Accuracy

Ideal accuracy is at the human level character recognition. Unfortunately, human level accuracy is hard to achieve. Humans use context information about real world to recognize symbols.
For example: if lowercase letters "r" and "n" are very close together and touch at the top they form letter "m" (rn). Cases like that are very hard for software to detect and fix especially when it is in address information fields, names or codes where spell checking can not work.
This is only one of the examples. Letters "O", "o", number "0" and many other combinations are challenging for reliable OCR.

Improving Accuracy
There are number of methods that help improve accuracy:
Image Formats

Most images are compressed. There are two different compression types: lossy and lossless.
Lossy compression alters some of the bits during compression in order to achieve better compression rate. Lossy compression relies on the fact that humans usually do not notice the difference in the image even when number of bits have been altered in it.
With lossless compression, every single bit of data that was originally in the file remains after the file is uncompressed.

From OCR point of view lossless is better because lossy compression loses pixel data and alters original image.

Formats PDF, JPG, GIF usually default to lossy compression. While formats TIFF and PNG default to lossless. If you have access to the scanner consider using TIFF and PNG formats when scanning.

Scanner software may have an option to set compression type and level even for JPG and PDF files. If you have a choice then use lossless compression. Your image files will be bigger but OCR recognition should improve.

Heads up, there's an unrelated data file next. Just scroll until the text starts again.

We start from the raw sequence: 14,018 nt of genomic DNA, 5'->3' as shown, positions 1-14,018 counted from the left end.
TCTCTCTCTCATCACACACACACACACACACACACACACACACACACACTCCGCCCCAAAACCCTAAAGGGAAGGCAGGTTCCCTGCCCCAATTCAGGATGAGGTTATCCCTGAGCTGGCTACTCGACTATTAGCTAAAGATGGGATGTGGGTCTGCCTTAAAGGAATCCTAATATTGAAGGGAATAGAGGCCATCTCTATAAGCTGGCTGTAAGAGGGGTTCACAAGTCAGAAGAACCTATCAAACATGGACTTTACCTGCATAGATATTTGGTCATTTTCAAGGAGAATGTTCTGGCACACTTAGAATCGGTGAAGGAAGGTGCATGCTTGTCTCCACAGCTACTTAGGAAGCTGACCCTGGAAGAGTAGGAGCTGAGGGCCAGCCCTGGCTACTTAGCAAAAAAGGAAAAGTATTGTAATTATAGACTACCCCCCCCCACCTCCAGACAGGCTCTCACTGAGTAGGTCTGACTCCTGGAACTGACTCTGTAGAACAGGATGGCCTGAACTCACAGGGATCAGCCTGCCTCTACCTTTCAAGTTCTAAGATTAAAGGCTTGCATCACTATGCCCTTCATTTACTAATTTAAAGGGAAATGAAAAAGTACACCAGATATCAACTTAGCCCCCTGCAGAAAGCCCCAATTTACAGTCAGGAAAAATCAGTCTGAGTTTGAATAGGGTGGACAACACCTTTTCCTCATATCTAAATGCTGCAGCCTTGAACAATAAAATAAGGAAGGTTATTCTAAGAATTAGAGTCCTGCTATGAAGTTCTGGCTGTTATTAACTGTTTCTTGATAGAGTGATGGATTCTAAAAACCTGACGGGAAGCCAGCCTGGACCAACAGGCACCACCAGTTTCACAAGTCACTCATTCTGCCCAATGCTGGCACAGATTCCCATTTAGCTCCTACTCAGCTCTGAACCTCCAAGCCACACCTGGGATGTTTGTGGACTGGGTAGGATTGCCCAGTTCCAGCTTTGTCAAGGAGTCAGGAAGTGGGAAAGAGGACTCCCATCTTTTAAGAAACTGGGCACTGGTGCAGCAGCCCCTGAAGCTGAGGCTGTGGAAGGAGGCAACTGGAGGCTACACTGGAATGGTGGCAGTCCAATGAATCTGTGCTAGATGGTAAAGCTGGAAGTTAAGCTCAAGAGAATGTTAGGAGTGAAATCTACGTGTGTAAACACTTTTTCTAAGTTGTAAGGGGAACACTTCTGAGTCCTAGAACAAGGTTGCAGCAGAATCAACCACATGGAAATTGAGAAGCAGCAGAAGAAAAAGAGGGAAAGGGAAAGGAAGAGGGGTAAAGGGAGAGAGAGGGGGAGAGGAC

Color Drop Out

Number of scanners support color drop out when pixels of certain color are not transfered to resulting image during scanning process. Usually those pixels are table borders and other seemingly non-essential data. This tends to improve accuracy on OCR engines that do not use bounding boxes. This in some cases is true for Alpha Forms OCR as well.

But table borders can be used for page alignment. Current Alpha Forms implementation uses additional pixels if they are available to perform more accurate page alignment and deskew. Depending on specifics of images you receive it might be better to leave the color in and get more precise page alignment.

Post-processing

XML and JSON outputs produced by OCR contain confidence levels and additional processing information. Use them for more fine grained post-processing.
You may find that some fields in the document are always problematic. Recognizer may tend to always favor certain character over other character. Cases like that sometimes solved in post-processing step where script or program can apply fixed set of rules to clean up certain fields.

CSV output does not contain any extra processing information except "_" (underscores) for unrecognized symbols. CSV is easier to import directly into relational databases or spreadsheets.

If images still have low recognition accuracy (images are low quality, large skew, overlapping symbols, other technical challenges) OCR might be able to fulfill secondary role in production by focusing only on key fields. Running as verification tool for manual data entry.

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